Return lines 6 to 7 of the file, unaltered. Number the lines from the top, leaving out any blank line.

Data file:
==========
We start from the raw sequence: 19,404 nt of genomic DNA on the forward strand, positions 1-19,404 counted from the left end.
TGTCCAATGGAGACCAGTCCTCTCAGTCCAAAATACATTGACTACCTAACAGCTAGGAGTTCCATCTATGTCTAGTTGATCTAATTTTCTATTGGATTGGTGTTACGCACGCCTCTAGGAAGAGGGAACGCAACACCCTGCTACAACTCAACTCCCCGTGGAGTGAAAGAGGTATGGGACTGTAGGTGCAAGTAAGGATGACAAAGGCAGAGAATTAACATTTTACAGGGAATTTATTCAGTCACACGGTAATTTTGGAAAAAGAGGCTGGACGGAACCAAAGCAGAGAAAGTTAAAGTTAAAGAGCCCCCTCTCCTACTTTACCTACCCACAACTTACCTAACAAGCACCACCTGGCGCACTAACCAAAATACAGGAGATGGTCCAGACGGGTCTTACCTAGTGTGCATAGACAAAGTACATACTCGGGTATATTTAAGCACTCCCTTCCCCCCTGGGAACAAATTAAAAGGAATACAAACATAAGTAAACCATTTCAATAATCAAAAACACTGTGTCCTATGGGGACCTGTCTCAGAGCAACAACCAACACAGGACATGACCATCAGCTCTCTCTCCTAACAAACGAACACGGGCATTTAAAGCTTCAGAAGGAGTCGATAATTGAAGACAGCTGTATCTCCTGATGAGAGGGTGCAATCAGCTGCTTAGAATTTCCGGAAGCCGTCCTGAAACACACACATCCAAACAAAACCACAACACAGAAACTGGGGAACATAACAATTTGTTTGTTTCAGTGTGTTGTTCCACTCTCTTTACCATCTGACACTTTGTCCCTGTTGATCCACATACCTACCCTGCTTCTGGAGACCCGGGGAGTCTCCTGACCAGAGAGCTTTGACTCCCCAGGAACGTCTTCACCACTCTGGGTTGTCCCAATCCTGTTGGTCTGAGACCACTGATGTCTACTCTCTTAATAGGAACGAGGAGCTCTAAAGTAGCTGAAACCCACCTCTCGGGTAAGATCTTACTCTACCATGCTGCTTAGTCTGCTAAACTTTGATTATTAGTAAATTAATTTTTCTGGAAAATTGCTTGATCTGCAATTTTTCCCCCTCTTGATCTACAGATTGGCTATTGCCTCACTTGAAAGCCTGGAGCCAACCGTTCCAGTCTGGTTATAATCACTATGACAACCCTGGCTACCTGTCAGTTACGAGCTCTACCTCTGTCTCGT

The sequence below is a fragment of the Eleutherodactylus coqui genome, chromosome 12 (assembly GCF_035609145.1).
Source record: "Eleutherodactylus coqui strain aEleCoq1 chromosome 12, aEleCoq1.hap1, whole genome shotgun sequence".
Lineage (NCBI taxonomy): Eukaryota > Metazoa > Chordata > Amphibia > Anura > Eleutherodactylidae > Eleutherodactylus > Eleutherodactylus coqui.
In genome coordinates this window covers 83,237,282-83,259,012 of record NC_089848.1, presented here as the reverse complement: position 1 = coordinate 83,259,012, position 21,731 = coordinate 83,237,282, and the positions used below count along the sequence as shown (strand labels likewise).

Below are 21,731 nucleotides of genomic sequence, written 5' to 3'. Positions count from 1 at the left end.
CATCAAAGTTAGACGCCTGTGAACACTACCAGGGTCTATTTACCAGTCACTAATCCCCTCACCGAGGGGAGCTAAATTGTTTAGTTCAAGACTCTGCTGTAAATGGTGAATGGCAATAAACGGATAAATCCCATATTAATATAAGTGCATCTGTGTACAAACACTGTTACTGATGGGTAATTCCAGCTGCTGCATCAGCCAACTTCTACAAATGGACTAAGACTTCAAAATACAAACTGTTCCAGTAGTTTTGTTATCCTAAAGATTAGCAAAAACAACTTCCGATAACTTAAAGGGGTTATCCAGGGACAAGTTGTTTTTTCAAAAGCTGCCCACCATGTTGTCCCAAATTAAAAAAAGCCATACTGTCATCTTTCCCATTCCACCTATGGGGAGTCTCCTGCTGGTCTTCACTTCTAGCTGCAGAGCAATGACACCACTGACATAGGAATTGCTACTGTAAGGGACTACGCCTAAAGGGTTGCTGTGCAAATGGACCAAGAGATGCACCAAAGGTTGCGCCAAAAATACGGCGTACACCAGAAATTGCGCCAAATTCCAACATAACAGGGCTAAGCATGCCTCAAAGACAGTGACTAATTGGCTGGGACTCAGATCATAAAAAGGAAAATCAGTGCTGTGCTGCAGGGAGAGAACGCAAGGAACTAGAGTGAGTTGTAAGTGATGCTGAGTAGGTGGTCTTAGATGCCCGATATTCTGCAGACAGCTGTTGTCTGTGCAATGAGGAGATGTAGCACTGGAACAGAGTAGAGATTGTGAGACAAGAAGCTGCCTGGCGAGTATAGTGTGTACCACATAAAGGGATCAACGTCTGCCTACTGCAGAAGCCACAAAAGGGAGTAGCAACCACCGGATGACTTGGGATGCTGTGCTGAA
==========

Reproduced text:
In genome coordinates this window covers 83,237,282-83,259,012 of record NC_089848.1, presented here as the reverse complement: position 1 = coordinate 83,259,012, position 21,731 = coordinate 83,237,282, and the positions used below count along the sequence as shown (strand labels likewise).

Below are 21,731 nucleotides of genomic sequence, written 5' to 3'. Positions count from 1 at the left end.